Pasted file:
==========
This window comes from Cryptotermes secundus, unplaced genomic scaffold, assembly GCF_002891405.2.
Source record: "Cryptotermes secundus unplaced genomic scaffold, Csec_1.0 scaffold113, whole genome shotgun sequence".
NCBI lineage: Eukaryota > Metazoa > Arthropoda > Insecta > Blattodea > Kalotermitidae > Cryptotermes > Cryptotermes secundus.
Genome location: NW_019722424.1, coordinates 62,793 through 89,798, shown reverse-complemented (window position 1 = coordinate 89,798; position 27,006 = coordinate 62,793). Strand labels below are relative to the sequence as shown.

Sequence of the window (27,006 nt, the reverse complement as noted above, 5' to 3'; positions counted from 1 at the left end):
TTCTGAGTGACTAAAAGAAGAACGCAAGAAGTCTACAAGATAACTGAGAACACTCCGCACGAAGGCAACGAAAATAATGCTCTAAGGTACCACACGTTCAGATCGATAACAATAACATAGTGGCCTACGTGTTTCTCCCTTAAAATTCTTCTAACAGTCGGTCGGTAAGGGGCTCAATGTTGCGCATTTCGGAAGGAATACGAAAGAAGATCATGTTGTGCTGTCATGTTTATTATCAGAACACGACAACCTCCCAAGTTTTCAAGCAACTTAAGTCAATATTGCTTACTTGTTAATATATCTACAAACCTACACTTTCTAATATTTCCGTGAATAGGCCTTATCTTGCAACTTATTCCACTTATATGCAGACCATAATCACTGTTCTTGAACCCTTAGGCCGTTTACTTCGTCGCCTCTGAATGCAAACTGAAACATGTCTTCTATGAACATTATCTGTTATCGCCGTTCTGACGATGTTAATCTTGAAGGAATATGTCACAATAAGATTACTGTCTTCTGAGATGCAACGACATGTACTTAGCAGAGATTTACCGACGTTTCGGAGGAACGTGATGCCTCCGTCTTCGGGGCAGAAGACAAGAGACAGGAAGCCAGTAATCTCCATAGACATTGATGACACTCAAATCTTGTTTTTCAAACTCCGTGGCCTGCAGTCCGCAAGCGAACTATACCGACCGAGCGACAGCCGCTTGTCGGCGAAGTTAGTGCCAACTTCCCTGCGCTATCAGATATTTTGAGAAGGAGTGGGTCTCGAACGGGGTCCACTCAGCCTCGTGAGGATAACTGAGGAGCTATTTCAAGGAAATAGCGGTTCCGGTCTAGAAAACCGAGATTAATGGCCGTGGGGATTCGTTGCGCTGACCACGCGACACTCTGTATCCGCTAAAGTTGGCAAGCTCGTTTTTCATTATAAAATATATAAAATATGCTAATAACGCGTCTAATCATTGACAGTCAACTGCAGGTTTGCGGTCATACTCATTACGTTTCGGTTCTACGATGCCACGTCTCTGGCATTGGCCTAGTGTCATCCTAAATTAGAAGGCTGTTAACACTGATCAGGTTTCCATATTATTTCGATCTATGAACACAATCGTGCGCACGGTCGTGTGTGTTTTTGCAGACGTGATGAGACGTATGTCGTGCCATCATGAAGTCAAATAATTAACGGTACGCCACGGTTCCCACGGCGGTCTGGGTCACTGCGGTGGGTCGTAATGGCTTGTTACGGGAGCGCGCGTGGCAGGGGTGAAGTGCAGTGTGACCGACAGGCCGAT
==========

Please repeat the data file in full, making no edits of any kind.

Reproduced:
This window comes from Cryptotermes secundus, unplaced genomic scaffold, assembly GCF_002891405.2.
Source record: "Cryptotermes secundus unplaced genomic scaffold, Csec_1.0 scaffold113, whole genome shotgun sequence".
NCBI lineage: Eukaryota > Metazoa > Arthropoda > Insecta > Blattodea > Kalotermitidae > Cryptotermes > Cryptotermes secundus.
Genome location: NW_019722424.1, coordinates 62,793 through 89,798, shown reverse-complemented (window position 1 = coordinate 89,798; position 27,006 = coordinate 62,793). Strand labels below are relative to the sequence as shown.

Sequence of the window (27,006 nt, the reverse complement as noted above, 5' to 3'; positions counted from 1 at the left end):
TTCTGAGTGACTAAAAGAAGAACGCAAGAAGTCTACAAGATAACTGAGAACACTCCGCACGAAGGCAACGAAAATAATGCTCTAAGGTACCACACGTTCAGATCGATAACAATAACATAGTGGCCTACGTGTTTCTCCCTTAAAATTCTTCTAACAGTCGGTCGGTAAGGGGCTCAATGTTGCGCATTTCGGAAGGAATACGAAAGAAGATCATGTTGTGCTGTCATGTTTATTATCAGAACACGACAACCTCCCAAGTTTTCAAGCAACTTAAGTCAATATTGCTTACTTGTTAATATATCTACAAACCTACACTTTCTAATATTTCCGTGAATAGGCCTTATCTTGCAACTTATTCCACTTATATGCAGACCATAATCACTGTTCTTGAACCCTTAGGCCGTTTACTTCGTCGCCTCTGAATGCAAACTGAAACATGTCTTCTATGAACATTATCTGTTATCGCCGTTCTGACGATGTTAATCTTGAAGGAATATGTCACAATAAGATTACTGTCTTCTGAGATGCAACGACATGTACTTAGCAGAGATTTACCGACGTTTCGGAGGAACGTGATGCCTCCGTCTTCGGGGCAGAAGACAAGAGACAGGAAGCCAGTAATCTCCATAGACATTGATGACACTCAAATCTTGTTTTTCAAACTCCGTGGCCTGCAGTCCGCAAGCGAACTATACCGACCGAGCGACAGCCGCTTGTCGGCGAAGTTAGTGCCAACTTCCCTGCGCTATCAGATATTTTGAGAAGGAGTGGGTCTCGAACGGGGTCCACTCAGCCTCGTGAGGATAACTGAGGAGCTATTTCAAGGAAATAGCGGTTCCGGTCTAGAAAACCGAGATTAATGGCCGTGGGGATTCGTTGCGCTGACCACGCGACACTCTGTATCCGCTAAAGTTGGCAAGCTCGTTTTTCATTATAAAATATATAAAATATGCTAATAACGCGTCTAATCATTGACAGTCAACTGCAGGTTTGCGGTCATACTCATTACGTTTCGGTTCTACGATGCCACGTCTCTGGCATTGGCCTAGTGTCATCCTAAATTAGAAGGCTGTTAACACTGATCAGGTTTCCATATTATTTCGATCTATGAACACAATCGTGCGCACGGTCGTGTGTGTTTTTGCAGACGTGATGAGACGTATGTCGTGCCATCATGAAGTCAAATAATTAACGGTACGCCACGGTTCCCACGGCGGTCTGGGTCACTGCGGTGGGTCGTAATGGCTTGTTACGGGAGCGCGCGTGGCAGGGGTGAAGTGCAGTGTGACCGACAGGCCGAT